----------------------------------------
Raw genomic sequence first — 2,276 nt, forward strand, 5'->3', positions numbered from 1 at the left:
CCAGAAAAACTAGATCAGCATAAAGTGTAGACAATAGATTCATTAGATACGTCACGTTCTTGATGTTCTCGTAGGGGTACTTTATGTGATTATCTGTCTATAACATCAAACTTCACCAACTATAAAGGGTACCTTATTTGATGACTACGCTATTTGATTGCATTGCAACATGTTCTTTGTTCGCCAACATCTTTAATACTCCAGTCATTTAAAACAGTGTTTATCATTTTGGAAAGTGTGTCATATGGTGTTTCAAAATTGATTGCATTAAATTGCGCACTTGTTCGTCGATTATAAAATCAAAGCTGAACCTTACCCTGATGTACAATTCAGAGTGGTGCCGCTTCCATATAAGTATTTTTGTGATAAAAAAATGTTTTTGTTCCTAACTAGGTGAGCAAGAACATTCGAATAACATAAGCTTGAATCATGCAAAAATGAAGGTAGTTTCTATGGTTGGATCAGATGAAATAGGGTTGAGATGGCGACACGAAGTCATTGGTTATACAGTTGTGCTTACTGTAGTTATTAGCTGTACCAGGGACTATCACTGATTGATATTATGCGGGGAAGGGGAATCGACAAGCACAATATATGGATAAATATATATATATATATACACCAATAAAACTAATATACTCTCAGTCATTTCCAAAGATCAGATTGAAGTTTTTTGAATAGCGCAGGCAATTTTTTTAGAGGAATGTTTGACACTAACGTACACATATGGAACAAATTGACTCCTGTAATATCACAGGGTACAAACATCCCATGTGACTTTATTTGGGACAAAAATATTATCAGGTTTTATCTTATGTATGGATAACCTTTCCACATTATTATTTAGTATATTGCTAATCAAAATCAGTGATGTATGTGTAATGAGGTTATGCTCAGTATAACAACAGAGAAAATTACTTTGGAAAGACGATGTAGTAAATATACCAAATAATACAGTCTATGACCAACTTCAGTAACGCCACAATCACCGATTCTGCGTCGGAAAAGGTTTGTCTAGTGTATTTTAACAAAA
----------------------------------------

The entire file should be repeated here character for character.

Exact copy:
Raw genomic sequence first — 2,276 nt, forward strand, 5'->3', positions numbered from 1 at the left:
CCAGAAAAACTAGATCAGCATAAAGTGTAGACAATAGATTCATTAGATACGTCACGTTCTTGATGTTCTCGTAGGGGTACTTTATGTGATTATCTGTCTATAACATCAAACTTCACCAACTATAAAGGGTACCTTATTTGATGACTACGCTATTTGATTGCATTGCAACATGTTCTTTGTTCGCCAACATCTTTAATACTCCAGTCATTTAAAACAGTGTTTATCATTTTGGAAAGTGTGTCATATGGTGTTTCAAAATTGATTGCATTAAATTGCGCACTTGTTCGTCGATTATAAAATCAAAGCTGAACCTTACCCTGATGTACAATTCAGAGTGGTGCCGCTTCCATATAAGTATTTTTGTGATAAAAAAATGTTTTTGTTCCTAACTAGGTGAGCAAGAACATTCGAATAACATAAGCTTGAATCATGCAAAAATGAAGGTAGTTTCTATGGTTGGATCAGATGAAATAGGGTTGAGATGGCGACACGAAGTCATTGGTTATACAGTTGTGCTTACTGTAGTTATTAGCTGTACCAGGGACTATCACTGATTGATATTATGCGGGGAAGGGGAATCGACAAGCACAATATATGGATAAATATATATATATATATACACCAATAAAACTAATATACTCTCAGTCATTTCCAAAGATCAGATTGAAGTTTTTTGAATAGCGCAGGCAATTTTTTTAGAGGAATGTTTGACACTAACGTACACATATGGAACAAATTGACTCCTGTAATATCACAGGGTACAAACATCCCATGTGACTTTATTTGGGACAAAAATATTATCAGGTTTTATCTTATGTATGGATAACCTTTCCACATTATTATTTAGTATATTGCTAATCAAAATCAGTGATGTATGTGTAATGAGGTTATGCTCAGTATAACAACAGAGAAAATTACTTTGGAAAGACGATGTAGTAAATATACCAAATAATACAGTCTATGACCAACTTCAGTAACGCCACAATCACCGATTCTGCGTCGGAAAAGGTTTGTCTAGTGTATTTTAACAAAA